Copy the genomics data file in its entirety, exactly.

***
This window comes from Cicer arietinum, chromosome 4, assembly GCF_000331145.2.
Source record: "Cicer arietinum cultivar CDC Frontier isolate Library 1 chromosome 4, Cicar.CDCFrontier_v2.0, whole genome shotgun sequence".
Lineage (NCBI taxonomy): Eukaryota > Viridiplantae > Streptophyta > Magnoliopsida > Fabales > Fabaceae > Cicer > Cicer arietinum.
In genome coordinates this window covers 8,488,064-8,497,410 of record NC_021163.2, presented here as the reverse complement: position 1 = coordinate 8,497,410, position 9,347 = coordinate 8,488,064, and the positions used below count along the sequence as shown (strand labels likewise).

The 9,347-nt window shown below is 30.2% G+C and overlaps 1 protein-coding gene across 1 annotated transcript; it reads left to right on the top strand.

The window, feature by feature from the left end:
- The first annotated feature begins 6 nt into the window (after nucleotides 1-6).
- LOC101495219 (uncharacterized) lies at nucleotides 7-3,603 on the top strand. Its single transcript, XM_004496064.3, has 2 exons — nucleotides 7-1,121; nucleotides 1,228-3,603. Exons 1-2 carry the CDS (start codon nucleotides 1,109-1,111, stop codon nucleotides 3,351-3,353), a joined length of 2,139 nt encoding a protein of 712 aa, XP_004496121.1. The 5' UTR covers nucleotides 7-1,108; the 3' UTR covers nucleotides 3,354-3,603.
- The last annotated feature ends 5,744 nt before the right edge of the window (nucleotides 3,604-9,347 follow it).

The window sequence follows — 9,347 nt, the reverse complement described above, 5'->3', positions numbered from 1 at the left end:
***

This window comes from Cicer arietinum, chromosome 4, assembly GCF_000331145.2.
Source record: "Cicer arietinum cultivar CDC Frontier isolate Library 1 chromosome 4, Cicar.CDCFrontier_v2.0, whole genome shotgun sequence".
Lineage (NCBI taxonomy): Eukaryota > Viridiplantae > Streptophyta > Magnoliopsida > Fabales > Fabaceae > Cicer > Cicer arietinum.
In genome coordinates this window covers 8,488,064-8,497,410 of record NC_021163.2, presented here as the reverse complement: position 1 = coordinate 8,497,410, position 9,347 = coordinate 8,488,064, and the positions used below count along the sequence as shown (strand labels likewise).

The 9,347-nt window shown below is 30.2% G+C and overlaps 1 protein-coding gene across 1 annotated transcript; it reads left to right on the top strand.

The window, feature by feature from the left end:
- The first annotated feature begins 6 nt into the window (after nucleotides 1-6).
- LOC101495219 (uncharacterized) lies at nucleotides 7-3,603 on the top strand. Its single transcript, XM_004496064.3, has 2 exons — nucleotides 7-1,121; nucleotides 1,228-3,603. Exons 1-2 carry the CDS (start codon nucleotides 1,109-1,111, stop codon nucleotides 3,351-3,353), a joined length of 2,139 nt encoding a protein of 712 aa, XP_004496121.1. The 5' UTR covers nucleotides 7-1,108; the 3' UTR covers nucleotides 3,354-3,603.
- The last annotated feature ends 5,744 nt before the right edge of the window (nucleotides 3,604-9,347 follow it).

The window sequence follows — 9,347 nt, the reverse complement described above, 5'->3', positions numbered from 1 at the left end: